A rough passage for Lake Victoria

Lake Victoria has long been a name to conjure with. The world’s second-largest fresh water lake, and the largest in Africa, it stretches out endlessly—rippled by the breeze that characteristically blows over the lake.

Up to 30 million people live along Victoria’s 3 500-kilometre shoreline, which is shared by Uganda, Kenya and Tanzania.
They depend for their livelihood on a plethora of activities that take place on and around the lake—everything from fishing and tourism to the generation of hydro-electric power.

However, alarm bells are being sounded about the effect that these activities are having on Lake Victoria.

According to the Lake Victoria Environmental Management Project (LVEMP), which monitors both the quality and quantity of water in the lake, commercial activity and population growth are leading to increased pollution of Victoria through the deposit of human waste and effluent. (LVEMP is jointly managed by Uganda, Kenya and Tanzania.)

Agriculture is also encroaching on the wetlands that serve as catchment areas for the lake, posing an added threat to its future.

“As I talk now, the water quality is not very bad. But if we don’t do anything about it, it may get worse,” said Faustino Orach-Meza, head of LVEMP’s national secretariat in Uganda.

“Right now it’s relatively clean, although we are facing the plankton problem… Those are signs that there is something wrong with the water quality,” he adds. Runoff from activities around the lake has resulted in high levels of algae within its waters, which cause taste and odour problems that have to be treated at great cost.

Orach-Meza’s concerns are echoed by the latest edition of a study conducted every two years, The State of the Environment Report for Uganda, that was released last month.

“The quality of surface water has been deteriorating. Lake Victoria is being heavily polluted by both domestic and industrial discharge and by agricultural runoff,” says the document.

An understanding of the problems that ail the lake does not necessarily translate into quick solutions, however.

Poverty and a lack of education on the part of people living around Lake Victoria are proving formidable obstacles in the drive to ensure that development of the area is sustainable.

At present, LVEMP works with farmers in several districts to inform them about the importance of using practices that conserve water and prevent the soil erosion that results from deforestation.

“One of the issues right from the beginning has been deforestation. We looked into what can be done to reduce this,” says Orach-Meza.

But, “Few people adopt the suitable methods,” he notes, adding “Others continue with their traditional methods of farming, and that can really be a headache. There are some who are not bothered about reforestation and better farming methods.”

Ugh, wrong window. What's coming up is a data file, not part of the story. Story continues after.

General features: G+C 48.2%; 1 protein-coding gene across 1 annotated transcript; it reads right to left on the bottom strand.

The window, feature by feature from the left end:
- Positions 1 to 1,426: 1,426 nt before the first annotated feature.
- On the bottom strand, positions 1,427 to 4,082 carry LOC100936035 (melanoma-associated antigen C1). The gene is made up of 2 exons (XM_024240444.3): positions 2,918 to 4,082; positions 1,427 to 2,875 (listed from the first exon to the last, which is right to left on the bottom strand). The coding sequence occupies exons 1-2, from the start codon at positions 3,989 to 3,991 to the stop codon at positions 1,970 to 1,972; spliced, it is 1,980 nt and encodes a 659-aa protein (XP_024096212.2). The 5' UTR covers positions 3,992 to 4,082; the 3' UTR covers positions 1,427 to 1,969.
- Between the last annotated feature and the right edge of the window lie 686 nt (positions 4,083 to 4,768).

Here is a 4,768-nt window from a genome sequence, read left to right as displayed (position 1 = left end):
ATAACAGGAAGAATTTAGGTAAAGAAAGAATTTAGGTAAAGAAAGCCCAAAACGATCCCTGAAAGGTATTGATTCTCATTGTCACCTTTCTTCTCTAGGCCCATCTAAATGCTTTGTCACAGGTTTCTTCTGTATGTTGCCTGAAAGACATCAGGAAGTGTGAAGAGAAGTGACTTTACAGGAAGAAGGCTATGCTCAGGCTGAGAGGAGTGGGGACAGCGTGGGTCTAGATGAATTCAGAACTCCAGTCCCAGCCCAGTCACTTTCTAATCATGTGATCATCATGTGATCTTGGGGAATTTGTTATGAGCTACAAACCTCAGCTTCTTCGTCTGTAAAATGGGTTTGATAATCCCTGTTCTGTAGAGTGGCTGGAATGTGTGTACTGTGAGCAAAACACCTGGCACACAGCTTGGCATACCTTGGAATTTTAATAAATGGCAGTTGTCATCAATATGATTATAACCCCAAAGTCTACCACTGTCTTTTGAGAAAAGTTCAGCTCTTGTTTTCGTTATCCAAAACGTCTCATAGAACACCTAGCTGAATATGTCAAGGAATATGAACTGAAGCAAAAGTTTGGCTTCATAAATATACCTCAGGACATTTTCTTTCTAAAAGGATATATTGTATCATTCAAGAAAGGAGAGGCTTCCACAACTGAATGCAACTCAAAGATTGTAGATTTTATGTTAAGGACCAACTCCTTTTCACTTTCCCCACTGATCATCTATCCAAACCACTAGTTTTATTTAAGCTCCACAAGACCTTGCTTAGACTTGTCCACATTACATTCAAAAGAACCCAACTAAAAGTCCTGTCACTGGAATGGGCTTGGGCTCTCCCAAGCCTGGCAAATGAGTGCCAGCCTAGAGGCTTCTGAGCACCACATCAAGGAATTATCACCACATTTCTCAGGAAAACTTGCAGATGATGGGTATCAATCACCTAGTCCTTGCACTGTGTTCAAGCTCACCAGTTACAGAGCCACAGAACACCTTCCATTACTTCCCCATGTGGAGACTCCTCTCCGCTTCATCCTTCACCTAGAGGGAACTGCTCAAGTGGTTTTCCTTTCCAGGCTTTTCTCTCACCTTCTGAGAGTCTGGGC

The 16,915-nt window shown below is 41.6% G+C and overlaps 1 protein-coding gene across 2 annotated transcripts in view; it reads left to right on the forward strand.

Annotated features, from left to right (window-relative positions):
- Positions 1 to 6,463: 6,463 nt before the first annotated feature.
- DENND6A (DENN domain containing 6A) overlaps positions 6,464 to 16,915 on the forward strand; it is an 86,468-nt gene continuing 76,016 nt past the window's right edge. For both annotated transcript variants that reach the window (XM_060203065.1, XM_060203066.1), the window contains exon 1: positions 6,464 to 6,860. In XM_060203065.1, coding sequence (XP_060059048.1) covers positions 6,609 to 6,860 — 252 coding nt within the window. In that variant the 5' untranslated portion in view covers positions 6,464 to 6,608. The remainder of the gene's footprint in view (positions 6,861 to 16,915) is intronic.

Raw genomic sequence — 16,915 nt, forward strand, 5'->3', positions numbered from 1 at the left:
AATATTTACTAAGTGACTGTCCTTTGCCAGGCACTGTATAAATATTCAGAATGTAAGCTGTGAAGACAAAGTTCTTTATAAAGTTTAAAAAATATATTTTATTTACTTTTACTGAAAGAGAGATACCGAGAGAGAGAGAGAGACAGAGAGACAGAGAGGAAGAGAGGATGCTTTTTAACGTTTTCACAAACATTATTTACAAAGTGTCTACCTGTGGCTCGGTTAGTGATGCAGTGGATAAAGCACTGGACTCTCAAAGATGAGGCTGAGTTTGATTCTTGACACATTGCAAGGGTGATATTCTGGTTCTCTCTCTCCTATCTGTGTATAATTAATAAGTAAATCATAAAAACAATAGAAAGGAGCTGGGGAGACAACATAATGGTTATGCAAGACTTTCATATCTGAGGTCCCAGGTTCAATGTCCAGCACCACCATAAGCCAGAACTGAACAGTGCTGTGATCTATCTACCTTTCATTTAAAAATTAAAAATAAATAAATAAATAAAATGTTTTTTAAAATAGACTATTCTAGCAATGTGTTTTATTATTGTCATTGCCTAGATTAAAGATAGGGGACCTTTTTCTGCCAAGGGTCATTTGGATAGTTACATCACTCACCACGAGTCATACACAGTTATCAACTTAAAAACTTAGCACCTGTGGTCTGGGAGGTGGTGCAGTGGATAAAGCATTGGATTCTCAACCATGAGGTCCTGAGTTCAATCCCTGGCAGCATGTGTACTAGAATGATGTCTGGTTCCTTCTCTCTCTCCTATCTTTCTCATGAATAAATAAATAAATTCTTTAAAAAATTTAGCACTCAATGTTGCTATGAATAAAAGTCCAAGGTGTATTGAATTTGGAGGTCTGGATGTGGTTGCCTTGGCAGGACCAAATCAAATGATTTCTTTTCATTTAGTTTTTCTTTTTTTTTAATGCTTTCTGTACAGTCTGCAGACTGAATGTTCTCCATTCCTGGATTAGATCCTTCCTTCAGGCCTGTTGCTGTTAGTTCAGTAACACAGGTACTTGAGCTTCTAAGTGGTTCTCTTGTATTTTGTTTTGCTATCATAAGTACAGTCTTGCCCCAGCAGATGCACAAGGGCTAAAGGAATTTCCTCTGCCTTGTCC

Locals also continue to harvest reeds from catchment areas to make mats, for sale. Certain brick-makers are wedded to the use of wetland soil.

Orach-Meza is not without hope, however, noting that there are instances where farmers have used sustainable practices: “When the farmers and peasants benefit and see that their crops are growing better with this practice, they get encouraged.”

In addition, a company that has long been the target of environmentalists’ complaints, Uganda Breweries, now appears to be heeding concerns about Lake Victoria.

The firm is in the final stages of building a four-million-dollar plant to treat waste produced in the manufacture of beer, that is currently discharged into the lake. It has also set up a centre to educate staff about the threats facing Lake Victoria.

“Right now we are discharging (effluent) under permit,” said Agnes Okuuny Acom, the brewery’s quality assurance manager. “We hope to have 90% reduction by end of November and full reduction by March.”

Treated waste from the company will be sold to farmers as fertilizer. Uganda Breweries has been in existence on the lakeshore for over 50 years.

Also on a positive note, the water hyacinth—which once posed an enormous problem on Lake Victoria—has been dealt a blow.

This floating plant, originally from South America, had managed to cover substantial portions of the lake by the late 1990s. Hyacinth plants formed a mat on the surface of the water that prevented fishermen from going about their business—and disrupted the passage of ferries across the lake.

Intriguingly, the scourge was not brought under control by chemical means. Instead, weevils from South America that only eat water hyacinths were introduced into the lake (a weevil is a type of beetle).

Now, “We have suppressed it (the hyacinth) so much that it may not be able to come up again. The communities are sensitized and are able to get rid of weed using weevils,” says Orach-Meza.

Much remains to be done, however.

“We now feel a little more comfortable that we have the capacity for research and for teaching. But we still need more,” observes Orach-Meza.

While effluent flowing into Lake Victoria is receiving attention, the problems posed by solid waste remain largely unaddressed.

Rwanda and Burundi, which pollute the Kagera river that eventually flows into Lake Victoria, also have to be included in sustainable development policies.

“We are trying to bring them into our activities so that their input into…Kagera is reduced,” says Orach-Meza.—IPS